UNI Faces A Crisis Of Priorities, Not Budget, Visiting Professor Says
Howard Bunsis, a representative of the American Association of United Professors, spoke about UNI's finances Thursday.
Visiting university budget expert Howard Bunsis told about 200 faculty, students and community members Thursday that the University of Northern Iowa does not need to eliminate academic programs or faculty positions to fix its budget woes.
He said the university, which recently announced the closure of more than 50 academic programs and Malcolm Price Laboratory School, among other cuts, is suffering from a crisis of misplaced priorities rather than a budget crisis.
Bunsis, a faculty member at Eastern Michigan University, is the chair of the American Association of University Professor’s Collective Bargaining Congress. The AAUP, which is affiliated with campus union United Faculty, has announced it will formally investigate UNI after controversy over the recent budget cuts.
Bunsis said UNI has around $70 million in unrestricted financial reserves. He said much of that money is likely designated for specific purposes, but the university administration could decide to use some of it to plug current budget gaps.
However, he said such a solution would not be viable if budget cuts from the state become "chronic."
UNI Vice President for Administration and Financial Services Michael Hager, speaking with reporters after the presentation, said he feels state cuts have already reached the chronic level.
"How many years have we had a budget decline in state appropriations? It reaches a point where it feels like more than a one time issue," he said. "There are funds you can use for one time cuts, but if it's ongoing, you need to change the strategy a little bit."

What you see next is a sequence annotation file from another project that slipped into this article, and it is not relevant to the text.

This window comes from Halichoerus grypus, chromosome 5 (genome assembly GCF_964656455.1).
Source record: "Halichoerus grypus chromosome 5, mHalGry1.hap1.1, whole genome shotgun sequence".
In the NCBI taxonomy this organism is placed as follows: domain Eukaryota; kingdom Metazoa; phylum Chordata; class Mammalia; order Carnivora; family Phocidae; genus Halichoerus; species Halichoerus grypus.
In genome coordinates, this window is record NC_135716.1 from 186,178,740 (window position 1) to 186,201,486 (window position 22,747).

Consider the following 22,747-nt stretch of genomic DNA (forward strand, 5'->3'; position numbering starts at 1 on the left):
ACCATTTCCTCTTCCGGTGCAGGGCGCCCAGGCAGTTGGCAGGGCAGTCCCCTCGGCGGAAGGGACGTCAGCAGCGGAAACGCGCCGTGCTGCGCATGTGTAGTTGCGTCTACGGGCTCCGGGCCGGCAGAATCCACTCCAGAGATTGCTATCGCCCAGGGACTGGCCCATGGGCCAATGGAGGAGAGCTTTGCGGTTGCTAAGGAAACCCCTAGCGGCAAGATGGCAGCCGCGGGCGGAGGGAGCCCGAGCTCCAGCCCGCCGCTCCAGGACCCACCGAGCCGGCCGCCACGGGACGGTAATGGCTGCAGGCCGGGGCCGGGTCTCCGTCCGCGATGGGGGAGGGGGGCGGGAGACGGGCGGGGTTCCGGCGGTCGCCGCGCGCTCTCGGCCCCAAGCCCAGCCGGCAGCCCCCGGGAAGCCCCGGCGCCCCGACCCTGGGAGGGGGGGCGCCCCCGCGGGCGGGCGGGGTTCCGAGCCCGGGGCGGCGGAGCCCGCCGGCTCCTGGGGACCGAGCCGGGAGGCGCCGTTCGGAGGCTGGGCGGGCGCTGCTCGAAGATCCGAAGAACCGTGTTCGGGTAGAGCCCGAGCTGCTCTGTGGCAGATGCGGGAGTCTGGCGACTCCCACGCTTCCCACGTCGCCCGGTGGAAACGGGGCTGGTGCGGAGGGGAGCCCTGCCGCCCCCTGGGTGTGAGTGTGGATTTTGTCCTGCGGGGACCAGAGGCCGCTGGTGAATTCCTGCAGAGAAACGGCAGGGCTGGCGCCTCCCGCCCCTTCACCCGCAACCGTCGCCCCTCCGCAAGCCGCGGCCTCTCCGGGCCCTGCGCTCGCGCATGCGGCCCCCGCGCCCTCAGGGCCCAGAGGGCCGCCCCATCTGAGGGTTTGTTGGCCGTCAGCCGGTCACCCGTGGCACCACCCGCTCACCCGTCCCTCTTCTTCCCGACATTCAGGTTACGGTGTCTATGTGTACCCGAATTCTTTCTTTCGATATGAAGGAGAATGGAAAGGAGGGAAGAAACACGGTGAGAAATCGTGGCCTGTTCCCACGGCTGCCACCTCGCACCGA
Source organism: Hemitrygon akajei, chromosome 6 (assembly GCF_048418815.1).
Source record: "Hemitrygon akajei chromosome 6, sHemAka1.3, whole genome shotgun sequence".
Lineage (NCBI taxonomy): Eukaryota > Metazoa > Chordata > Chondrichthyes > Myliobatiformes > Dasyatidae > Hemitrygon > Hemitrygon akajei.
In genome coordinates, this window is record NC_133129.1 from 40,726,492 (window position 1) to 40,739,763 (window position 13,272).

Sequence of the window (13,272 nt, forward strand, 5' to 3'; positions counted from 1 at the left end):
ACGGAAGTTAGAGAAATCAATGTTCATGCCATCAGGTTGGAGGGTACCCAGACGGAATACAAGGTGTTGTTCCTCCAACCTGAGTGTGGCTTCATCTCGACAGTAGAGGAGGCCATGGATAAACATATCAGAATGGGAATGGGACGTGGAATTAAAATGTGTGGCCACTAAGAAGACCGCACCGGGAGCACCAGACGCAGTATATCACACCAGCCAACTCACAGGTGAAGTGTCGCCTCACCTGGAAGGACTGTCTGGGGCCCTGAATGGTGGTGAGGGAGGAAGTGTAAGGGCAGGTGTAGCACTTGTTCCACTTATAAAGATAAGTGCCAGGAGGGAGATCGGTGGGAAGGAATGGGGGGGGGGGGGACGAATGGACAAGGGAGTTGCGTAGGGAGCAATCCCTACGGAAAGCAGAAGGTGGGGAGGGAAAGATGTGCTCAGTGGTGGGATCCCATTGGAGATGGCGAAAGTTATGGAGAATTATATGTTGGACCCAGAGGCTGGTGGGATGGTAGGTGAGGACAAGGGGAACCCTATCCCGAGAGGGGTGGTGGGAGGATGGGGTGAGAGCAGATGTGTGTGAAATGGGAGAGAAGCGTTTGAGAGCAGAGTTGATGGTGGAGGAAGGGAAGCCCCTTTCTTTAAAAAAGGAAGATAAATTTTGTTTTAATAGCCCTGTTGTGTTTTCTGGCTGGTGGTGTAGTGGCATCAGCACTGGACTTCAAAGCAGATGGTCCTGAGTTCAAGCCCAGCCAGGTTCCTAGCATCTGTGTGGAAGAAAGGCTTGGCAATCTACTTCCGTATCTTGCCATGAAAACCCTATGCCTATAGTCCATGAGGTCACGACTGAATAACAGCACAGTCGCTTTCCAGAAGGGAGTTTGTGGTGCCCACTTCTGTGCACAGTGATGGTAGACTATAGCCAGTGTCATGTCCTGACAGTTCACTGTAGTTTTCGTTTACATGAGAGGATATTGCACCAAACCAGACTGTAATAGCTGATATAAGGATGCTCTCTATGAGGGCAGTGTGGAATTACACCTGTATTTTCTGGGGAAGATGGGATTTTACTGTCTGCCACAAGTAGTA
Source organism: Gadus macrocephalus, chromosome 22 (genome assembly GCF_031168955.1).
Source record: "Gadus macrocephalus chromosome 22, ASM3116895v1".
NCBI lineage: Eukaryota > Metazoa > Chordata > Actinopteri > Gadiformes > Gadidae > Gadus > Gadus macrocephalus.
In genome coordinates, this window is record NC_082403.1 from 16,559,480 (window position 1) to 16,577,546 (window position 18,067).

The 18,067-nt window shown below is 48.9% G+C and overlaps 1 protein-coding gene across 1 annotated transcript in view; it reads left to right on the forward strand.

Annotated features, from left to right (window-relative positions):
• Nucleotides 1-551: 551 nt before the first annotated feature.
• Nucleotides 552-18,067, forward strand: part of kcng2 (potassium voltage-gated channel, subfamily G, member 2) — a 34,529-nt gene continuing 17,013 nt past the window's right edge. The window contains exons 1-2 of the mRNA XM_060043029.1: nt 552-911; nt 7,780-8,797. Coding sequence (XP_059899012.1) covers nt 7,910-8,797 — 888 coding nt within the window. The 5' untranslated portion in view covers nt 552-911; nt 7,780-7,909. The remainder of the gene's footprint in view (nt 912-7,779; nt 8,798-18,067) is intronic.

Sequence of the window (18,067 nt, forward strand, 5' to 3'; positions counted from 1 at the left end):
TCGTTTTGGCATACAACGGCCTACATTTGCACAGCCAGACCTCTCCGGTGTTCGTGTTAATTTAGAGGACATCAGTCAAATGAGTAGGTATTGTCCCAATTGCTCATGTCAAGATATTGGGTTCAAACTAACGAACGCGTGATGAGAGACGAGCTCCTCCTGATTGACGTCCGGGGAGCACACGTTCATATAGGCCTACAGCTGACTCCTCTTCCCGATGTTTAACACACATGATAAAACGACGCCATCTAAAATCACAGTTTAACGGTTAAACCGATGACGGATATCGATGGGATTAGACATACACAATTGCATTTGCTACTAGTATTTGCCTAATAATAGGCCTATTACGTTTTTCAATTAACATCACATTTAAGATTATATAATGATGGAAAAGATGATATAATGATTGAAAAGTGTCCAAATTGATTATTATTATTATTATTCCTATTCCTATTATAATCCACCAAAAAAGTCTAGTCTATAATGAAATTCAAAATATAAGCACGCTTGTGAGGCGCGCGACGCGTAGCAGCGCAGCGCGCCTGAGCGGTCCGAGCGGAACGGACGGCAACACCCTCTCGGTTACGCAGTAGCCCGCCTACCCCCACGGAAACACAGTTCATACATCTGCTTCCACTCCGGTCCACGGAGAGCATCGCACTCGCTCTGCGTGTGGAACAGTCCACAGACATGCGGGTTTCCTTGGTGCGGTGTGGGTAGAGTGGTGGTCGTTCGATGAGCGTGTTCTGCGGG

In recent years, UNI, the University of Iowa and Iowa State University have had their state funding slashed on an annual basis.
Bunsis, however, said with increasing state revenue, he doesn't expect that trend to continue.
Even if it does, "You still cut administrative costs first," he said. "UNI’s administrative costs are much higher than peer organizations."
Hager acknowledged this is true.
"The numbers to some extent are the numbers. Interpretation of the numbers is always the question, and for the most part I think most of the numbers seemed to be interpreted appropriately," he said of Bunsis's analysis.
However, he said the "administration" category of UNI's budget may seem inflated compared to peer universities because UNI puts a lot of things in that category that other universities put in an "other" catergory. He said UNI's "other" category is much smaller than many peer universities.
"We don't like that category," he said. "We want to be real clear with what it is."
Bunsis also discussed UNI's athletic budget, of which he said about $4.7 million comes from the general fund. He said it wasn't his place to tell the university community whether that was appropriate or not, just that people should be aware of it.
In the end, United Faculty President Cathy DeSoto said she hopes the meeting, which was attended by several administrators, can be the start of more open conversations between administration and faculty.
"We want to have town hall style meetings. We want to have it explained," she said. "Nobody wants to have rumors. We want to know why. We want to have conversations.”
Bunsis's full presentation will be available on the United Faculty website at some point on Friday, DeSoto said. UNI administration also released a statement on university finances that is available online.
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